We recently published a post all about crown molding—you know, the trim installed along the top of walls to add decoration and, not incidentally, hide the often messy line where walls meet ceiling (see Remodeling 101: What Is Crown Molding? Plus, What You Need to Know). We still had lots more questions about moldings, so we went back to architect James Dixon, a self-professed “moldings fan” who specializes in restoring Manhattan apartments and building and renovating country houses (he’s also a member of the Remodelista Architect & Designer Directory). This time we’re tackling door and window casings, the trim around interior doors and windows. Read on for a quick guide, whether you’re remodeling or building new.
First, a refresher at the other kinds of molding out there:
Besides crown molding, what other types of interior molding are there?
A house can have many different moldings, Dixon explains. One type is the trim, or casings, around doors and windows. Baseboards are also molding, and sometimes molding is installed on walls as chair rails and picture rails—or just to delineate a space. (More on those in upcoming posts.)
In most cases these various types of molding are less elaborate than crown molding, which can be extraordinarily detailed. And they’re usually made of wood, and sometimes of a composite like MDF (medium density fiberboard).
Door and Window Casings
What are door and window casings?
This trim serves the same function as crown molding, says Dixon: “It started as a way to cover the gaps when you have a hole in the wall for a window or door, and later acquired a more decorative character.” The trim also protects the plaster walls, especially around an interior doorway. While today most door and window casings are made of wood, historically the material was stone or marble.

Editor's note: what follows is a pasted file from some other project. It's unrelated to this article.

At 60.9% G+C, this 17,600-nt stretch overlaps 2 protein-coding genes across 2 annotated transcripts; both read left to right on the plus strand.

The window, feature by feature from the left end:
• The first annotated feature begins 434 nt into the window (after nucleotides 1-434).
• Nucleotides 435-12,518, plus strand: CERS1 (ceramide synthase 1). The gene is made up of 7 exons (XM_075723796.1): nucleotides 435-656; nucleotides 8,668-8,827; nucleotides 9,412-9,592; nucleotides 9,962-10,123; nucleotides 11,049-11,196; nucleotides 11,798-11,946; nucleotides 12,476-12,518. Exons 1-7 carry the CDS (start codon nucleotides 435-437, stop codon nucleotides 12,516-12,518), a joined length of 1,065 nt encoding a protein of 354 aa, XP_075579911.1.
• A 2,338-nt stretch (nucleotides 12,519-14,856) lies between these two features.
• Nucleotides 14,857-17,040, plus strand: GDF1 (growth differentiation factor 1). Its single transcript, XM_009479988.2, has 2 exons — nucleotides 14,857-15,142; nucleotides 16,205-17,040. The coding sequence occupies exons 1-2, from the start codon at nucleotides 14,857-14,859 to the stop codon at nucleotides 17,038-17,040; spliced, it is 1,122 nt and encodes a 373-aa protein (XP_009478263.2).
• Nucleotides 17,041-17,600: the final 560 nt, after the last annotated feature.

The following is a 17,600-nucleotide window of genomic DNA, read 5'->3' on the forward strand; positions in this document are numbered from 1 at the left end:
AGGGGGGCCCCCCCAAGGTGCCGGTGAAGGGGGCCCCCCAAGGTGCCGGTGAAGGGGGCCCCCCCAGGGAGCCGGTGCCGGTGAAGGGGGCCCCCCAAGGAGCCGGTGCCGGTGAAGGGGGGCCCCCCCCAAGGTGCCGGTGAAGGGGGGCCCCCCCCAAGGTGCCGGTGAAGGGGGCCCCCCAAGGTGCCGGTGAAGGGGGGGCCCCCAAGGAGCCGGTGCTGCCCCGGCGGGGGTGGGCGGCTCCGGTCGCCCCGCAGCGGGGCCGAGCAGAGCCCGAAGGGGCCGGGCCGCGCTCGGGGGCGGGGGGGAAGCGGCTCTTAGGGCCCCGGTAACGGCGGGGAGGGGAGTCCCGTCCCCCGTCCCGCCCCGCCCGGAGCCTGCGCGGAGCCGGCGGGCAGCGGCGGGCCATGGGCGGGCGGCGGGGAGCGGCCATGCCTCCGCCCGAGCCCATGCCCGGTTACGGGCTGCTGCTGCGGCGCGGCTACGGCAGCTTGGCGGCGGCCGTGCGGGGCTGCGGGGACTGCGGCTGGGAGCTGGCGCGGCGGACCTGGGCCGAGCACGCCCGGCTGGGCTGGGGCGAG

Should these casings look like other molding in the room?
There’s a whole theory behind choosing and positioning molding, with very specific rules to follow. (You may not have to consult the “bible,” C. Howard Walker’s 1926 Theory of Mouldings, but it’s still in print if you need it.) “In order not to have molding look odd, you have to consider things like room size and ceiling height,” says Dixon. “All the trim in a room should be part of the same family, with similar detail and proportions. If you have elaborate crown molding and very simple door casings, for example, it’s not going to feel right.” But once you know the rules, he adds, you can get creative.
What color should I paint my door and window casings?
That’s up to the homeowner, Dixon says. “The classic method is to use white for ceiling and trim (baseboards and window and door casings), and then paint the wall a color or add wallpaper. That’s a nice way to tie all the elements together. But I like to see all the different trim painted the same color as the walls—especially if the room has a lot of ornament, or very detailed casings. Then everything reads a bit more simple.”
What are some tricks for using door and window casings?
“The Italian architect Andrea Palladio was a master at putting false windows on a building’s facade to create symmetry,” says Dixon. “You can do the same thing inside with moldings—say, adding closed shutters to create the illusion of a window where none exists.” Or, if you have a doorway on only one side of a room, you can put molding on the facing wall to make the space look like a second doorway.
Is there anything else I should know about door and window casing?
And there are still more types and styles of molding. If you’re curious, check out Dykes Lumber Co., founded in Manhattan in 1909. “The Dykes catalog has every kind of molding in every category,” says Dixon. “For people who live and breathe this subject, it’s considered the industry bible.” Along with Theory of Mouldings, that is.
For more on painting trim, see Expert Advice: Three No-Fail Color Palettes for Walls, Ceiling, and Trim.
And for more Remodeling 101, see: